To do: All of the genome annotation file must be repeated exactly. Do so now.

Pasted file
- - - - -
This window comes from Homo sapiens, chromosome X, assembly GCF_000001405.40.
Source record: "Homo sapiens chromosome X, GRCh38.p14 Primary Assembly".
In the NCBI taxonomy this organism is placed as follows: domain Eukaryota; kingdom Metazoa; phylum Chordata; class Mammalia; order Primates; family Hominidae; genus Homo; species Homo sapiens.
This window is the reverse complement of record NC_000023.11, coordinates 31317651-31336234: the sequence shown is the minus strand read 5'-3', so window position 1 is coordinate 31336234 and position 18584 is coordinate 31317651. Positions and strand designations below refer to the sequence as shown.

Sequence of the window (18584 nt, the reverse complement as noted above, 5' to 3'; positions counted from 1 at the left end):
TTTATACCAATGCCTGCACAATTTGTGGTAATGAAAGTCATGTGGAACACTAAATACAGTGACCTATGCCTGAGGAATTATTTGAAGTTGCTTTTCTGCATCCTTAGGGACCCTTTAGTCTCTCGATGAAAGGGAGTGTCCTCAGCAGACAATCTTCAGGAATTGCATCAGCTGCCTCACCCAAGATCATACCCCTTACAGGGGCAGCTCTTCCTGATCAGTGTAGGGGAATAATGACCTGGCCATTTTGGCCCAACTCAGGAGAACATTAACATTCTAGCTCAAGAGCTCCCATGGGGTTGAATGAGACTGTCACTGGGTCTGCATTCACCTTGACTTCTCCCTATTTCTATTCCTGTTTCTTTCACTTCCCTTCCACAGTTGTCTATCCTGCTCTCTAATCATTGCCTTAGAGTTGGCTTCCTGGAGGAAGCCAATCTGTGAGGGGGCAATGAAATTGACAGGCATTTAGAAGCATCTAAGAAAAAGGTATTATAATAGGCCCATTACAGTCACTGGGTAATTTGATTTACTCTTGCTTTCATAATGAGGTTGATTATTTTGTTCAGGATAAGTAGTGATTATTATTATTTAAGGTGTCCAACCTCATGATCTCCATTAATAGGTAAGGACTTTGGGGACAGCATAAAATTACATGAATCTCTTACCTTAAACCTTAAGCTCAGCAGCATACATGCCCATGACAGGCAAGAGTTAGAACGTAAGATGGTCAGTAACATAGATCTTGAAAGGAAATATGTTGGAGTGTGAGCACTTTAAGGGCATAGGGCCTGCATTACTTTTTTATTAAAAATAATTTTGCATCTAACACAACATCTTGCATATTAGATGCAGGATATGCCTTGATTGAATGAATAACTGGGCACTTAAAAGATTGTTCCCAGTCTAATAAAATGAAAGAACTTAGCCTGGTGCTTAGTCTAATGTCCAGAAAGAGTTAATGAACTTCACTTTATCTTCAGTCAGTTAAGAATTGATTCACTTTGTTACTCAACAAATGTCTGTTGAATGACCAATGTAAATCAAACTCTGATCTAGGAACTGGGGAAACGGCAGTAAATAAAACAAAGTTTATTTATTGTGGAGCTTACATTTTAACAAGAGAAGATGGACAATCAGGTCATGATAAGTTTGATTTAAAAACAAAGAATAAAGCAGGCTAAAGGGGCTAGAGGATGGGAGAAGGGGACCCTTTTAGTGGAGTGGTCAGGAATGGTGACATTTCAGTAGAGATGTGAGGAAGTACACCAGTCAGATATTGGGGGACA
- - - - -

This window comes from Homo sapiens, chromosome X, assembly GCF_000001405.40.
Source record: "Homo sapiens chromosome X, GRCh38.p14 Primary Assembly".
In the NCBI taxonomy this organism is placed as follows: domain Eukaryota; kingdom Metazoa; phylum Chordata; class Mammalia; order Primates; family Hominidae; genus Homo; species Homo sapiens.
This window is the reverse complement of record NC_000023.11, coordinates 31317651-31336234: the sequence shown is the minus strand read 5'-3', so window position 1 is coordinate 31336234 and position 18584 is coordinate 31317651. Positions and strand designations below refer to the sequence as shown.

Sequence of the window (18584 nt, the reverse complement as noted above, 5' to 3'; positions counted from 1 at the left end):
TTTATACCAATGCCTGCACAATTTGTGGTAATGAAAGTCATGTGGAACACTAAATACAGTGACCTATGCCTGAGGAATTATTTGAAGTTGCTTTTCTGCATCCTTAGGGACCCTTTAGTCTCTCGATGAAAGGGAGTGTCCTCAGCAGACAATCTTCAGGAATTGCATCAGCTGCCTCACCCAAGATCATACCCCTTACAGGGGCAGCTCTTCCTGATCAGTGTAGGGGAATAATGACCTGGCCATTTTGGCCCAACTCAGGAGAACATTAACATTCTAGCTCAAGAGCTCCCATGGGGTTGAATGAGACTGTCACTGGGTCTGCATTCACCTTGACTTCTCCCTATTTCTATTCCTGTTTCTTTCACTTCCCTTCCACAGTTGTCTATCCTGCTCTCTAATCATTGCCTTAGAGTTGGCTTCCTGGAGGAAGCCAATCTGTGAGGGGGCAATGAAATTGACAGGCATTTAGAAGCATCTAAGAAAAAGGTATTATAATAGGCCCATTACAGTCACTGGGTAATTTGATTTACTCTTGCTTTCATAATGAGGTTGATTATTTTGTTCAGGATAAGTAGTGATTATTATTATTTAAGGTGTCCAACCTCATGATCTCCATTAATAGGTAAGGACTTTGGGGACAGCATAAAATTACATGAATCTCTTACCTTAAACCTTAAGCTCAGCAGCATACATGCCCATGACAGGCAAGAGTTAGAACGTAAGATGGTCAGTAACATAGATCTTGAAAGGAAATATGTTGGAGTGTGAGCACTTTAAGGGCATAGGGCCTGCATTACTTTTTTATTAAAAATAATTTTGCATCTAACACAACATCTTGCATATTAGATGCAGGATATGCCTTGATTGAATGAATAACTGGGCACTTAAAAGATTGTTCCCAGTCTAATAAAATGAAAGAACTTAGCCTGGTGCTTAGTCTAATGTCCAGAAAGAGTTAATGAACTTCACTTTATCTTCAGTCAGTTAAGAATTGATTCACTTTGTTACTCAACAAATGTCTGTTGAATGACCAATGTAAATCAAACTCTGATCTAGGAACTGGGGAAACGGCAGTAAATAAAACAAAGTTTATTTATTGTGGAGCTTACATTTTAACAAGAGAAGATGGACAATCAGGTCATGATAAGTTTGATTTAAAAACAAAGAATAAAGCAGGCTAAAGGGGCTAGAGGATGGGAGAAGGGGACCCTTTTAGTGGAGTGGTCAGGAATGGTGACATTTCAGTAGAGATGTGAGGAAGTACACCAGTCAGATATTGGGGGACA